So how will the Atlanta Falcons Stadium community benefits plan be executed

The City Council of Atlanta is preparing to vote on a community benefits plan designed to funnel $30 million into the Vine City, English Avenue, and Castleberry Hill, Marietta Street Artery, and Downtown Neighborhood Area communities.  Fifteen million dollars will be made available from Invest Atlanta, the city’s economic development arm, while the other $15 million will be awarded by the Arthur M. Blank Family Foundation for projects with a catalytic impact.

By catalytic projects, the plan refers to development initiatives designed to attract new industries and commercial activity.  What type of catalytic initiatives do the communities envision?  They would include development of commercial districts and transportation connectivity; development of high-density mixed use projects along Northside Drive and promotion of the hospitality industry; community and cultural festivals and the introduction of new grocery stores.

Affordable housing and land banking are also mentioned in the plan along with transportation projects closely related to the rapid transit stations at Ashby and Vine City.  In addition, projects addressing brownfield remediation and urban farming are also included in the plan.

But while the plan calls for the selection by the City of Atlanta of a program manager to oversee the implementation of the plan and to liaison between the affected neighborhoods, the City, and the business community, the plan falls short in detailing how the wish list of items will actually be delivered.  Will the neighborhoods be on the hook for identifying private sector entities that can initiate and deliver projects before application for funding is made?  Will neighborhoods be bypassed in the application process by private entities pursuing opportunities to deliver construction and other projects?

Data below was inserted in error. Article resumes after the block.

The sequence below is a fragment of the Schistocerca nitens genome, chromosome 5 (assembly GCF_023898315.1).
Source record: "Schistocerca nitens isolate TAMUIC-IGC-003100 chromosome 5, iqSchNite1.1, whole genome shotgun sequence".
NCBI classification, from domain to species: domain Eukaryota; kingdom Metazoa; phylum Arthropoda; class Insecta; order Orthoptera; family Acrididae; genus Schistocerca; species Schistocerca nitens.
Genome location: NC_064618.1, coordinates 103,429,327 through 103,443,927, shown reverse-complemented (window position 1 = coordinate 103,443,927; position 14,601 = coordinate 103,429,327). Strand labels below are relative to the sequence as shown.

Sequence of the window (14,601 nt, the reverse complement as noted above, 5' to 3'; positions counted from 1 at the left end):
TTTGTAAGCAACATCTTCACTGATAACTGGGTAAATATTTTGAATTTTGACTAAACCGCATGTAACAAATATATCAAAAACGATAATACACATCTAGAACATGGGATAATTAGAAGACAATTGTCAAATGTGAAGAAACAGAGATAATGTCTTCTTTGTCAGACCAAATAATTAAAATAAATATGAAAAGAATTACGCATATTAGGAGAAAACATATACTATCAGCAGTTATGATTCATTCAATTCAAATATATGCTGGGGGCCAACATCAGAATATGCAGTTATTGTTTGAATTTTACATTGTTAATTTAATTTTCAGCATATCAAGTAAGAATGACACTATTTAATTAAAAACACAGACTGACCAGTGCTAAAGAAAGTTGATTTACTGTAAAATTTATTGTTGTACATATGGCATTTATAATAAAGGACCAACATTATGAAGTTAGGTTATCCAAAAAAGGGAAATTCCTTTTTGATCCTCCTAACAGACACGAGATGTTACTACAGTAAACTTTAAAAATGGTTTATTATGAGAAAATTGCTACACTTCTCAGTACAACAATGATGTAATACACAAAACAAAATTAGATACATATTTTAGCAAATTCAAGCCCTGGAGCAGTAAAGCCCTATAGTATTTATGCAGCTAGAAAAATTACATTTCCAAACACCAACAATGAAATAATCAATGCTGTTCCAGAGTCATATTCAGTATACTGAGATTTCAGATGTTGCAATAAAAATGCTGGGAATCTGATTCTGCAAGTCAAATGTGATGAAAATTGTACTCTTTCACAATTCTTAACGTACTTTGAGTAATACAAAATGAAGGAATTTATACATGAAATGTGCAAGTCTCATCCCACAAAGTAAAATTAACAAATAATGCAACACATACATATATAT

Another troubling aspect for the neighborhoods, and one that they have brought up during meetings with the city, is that the plan is being adopted as a resolution.  A resolution expresses intent or support of various projects and enterprises or establish legislative policy of a general nature.  Resolutions do not have the force and effect of law as they are not permanent rules of government.  Nor is the plan an agreement between the city and the neighborhoods meaning that the city is not being held to ensure that any of the items listed in the plan will be delivered.

So who is on the hook for delivery?  The neighborhoods appear to be, but how much work will they have to do?

About Alton Drew

Alton Drew brings a straight forward and insightful brand of political market intelligence. Alton Drew graduated from the Florida State University with a Bachelor of Science in economics and political science (1984); a Master of Public Administration (1993); and a Juris Doctor (1999). You can also follow Alton Drew on Twitter @altondrew.
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